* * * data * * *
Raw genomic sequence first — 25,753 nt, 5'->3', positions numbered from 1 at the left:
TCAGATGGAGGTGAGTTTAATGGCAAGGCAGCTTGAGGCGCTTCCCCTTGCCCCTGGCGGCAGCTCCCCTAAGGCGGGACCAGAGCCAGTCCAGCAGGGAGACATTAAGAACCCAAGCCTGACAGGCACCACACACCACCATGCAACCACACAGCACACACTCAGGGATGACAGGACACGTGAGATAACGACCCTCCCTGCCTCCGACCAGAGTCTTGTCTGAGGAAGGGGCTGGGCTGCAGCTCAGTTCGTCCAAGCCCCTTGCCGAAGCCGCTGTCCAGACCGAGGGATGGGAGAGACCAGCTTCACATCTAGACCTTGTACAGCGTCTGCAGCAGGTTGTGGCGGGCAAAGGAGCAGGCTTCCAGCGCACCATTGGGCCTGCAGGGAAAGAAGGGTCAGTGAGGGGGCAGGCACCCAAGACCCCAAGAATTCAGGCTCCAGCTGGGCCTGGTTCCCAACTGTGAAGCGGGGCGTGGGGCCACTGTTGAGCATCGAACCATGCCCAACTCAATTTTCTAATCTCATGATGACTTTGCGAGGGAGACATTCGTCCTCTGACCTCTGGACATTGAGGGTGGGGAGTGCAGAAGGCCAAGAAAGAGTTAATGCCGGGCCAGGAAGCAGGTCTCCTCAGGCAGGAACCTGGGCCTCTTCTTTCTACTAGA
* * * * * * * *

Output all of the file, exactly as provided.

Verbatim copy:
Raw genomic sequence first — 25,753 nt, 5'->3', positions numbered from 1 at the left:
TCAGATGGAGGTGAGTTTAATGGCAAGGCAGCTTGAGGCGCTTCCCCTTGCCCCTGGCGGCAGCTCCCCTAAGGCGGGACCAGAGCCAGTCCAGCAGGGAGACATTAAGAACCCAAGCCTGACAGGCACCACACACCACCATGCAACCACACAGCACACACTCAGGGATGACAGGACACGTGAGATAACGACCCTCCCTGCCTCCGACCAGAGTCTTGTCTGAGGAAGGGGCTGGGCTGCAGCTCAGTTCGTCCAAGCCCCTTGCCGAAGCCGCTGTCCAGACCGAGGGATGGGAGAGACCAGCTTCACATCTAGACCTTGTACAGCGTCTGCAGCAGGTTGTGGCGGGCAAAGGAGCAGGCTTCCAGCGCACCATTGGGCCTGCAGGGAAAGAAGGGTCAGTGAGGGGGCAGGCACCCAAGACCCCAAGAATTCAGGCTCCAGCTGGGCCTGGTTCCCAACTGTGAAGCGGGGCGTGGGGCCACTGTTGAGCATCGAACCATGCCCAACTCAATTTTCTAATCTCATGATGACTTTGCGAGGGAGACATTCGTCCTCTGACCTCTGGACATTGAGGGTGGGGAGTGCAGAAGGCCAAGAAAGAGTTAATGCCGGGCCAGGAAGCAGGTCTCCTCAGGCAGGAACCTGGGCCTCTTCTTTCTACTAGA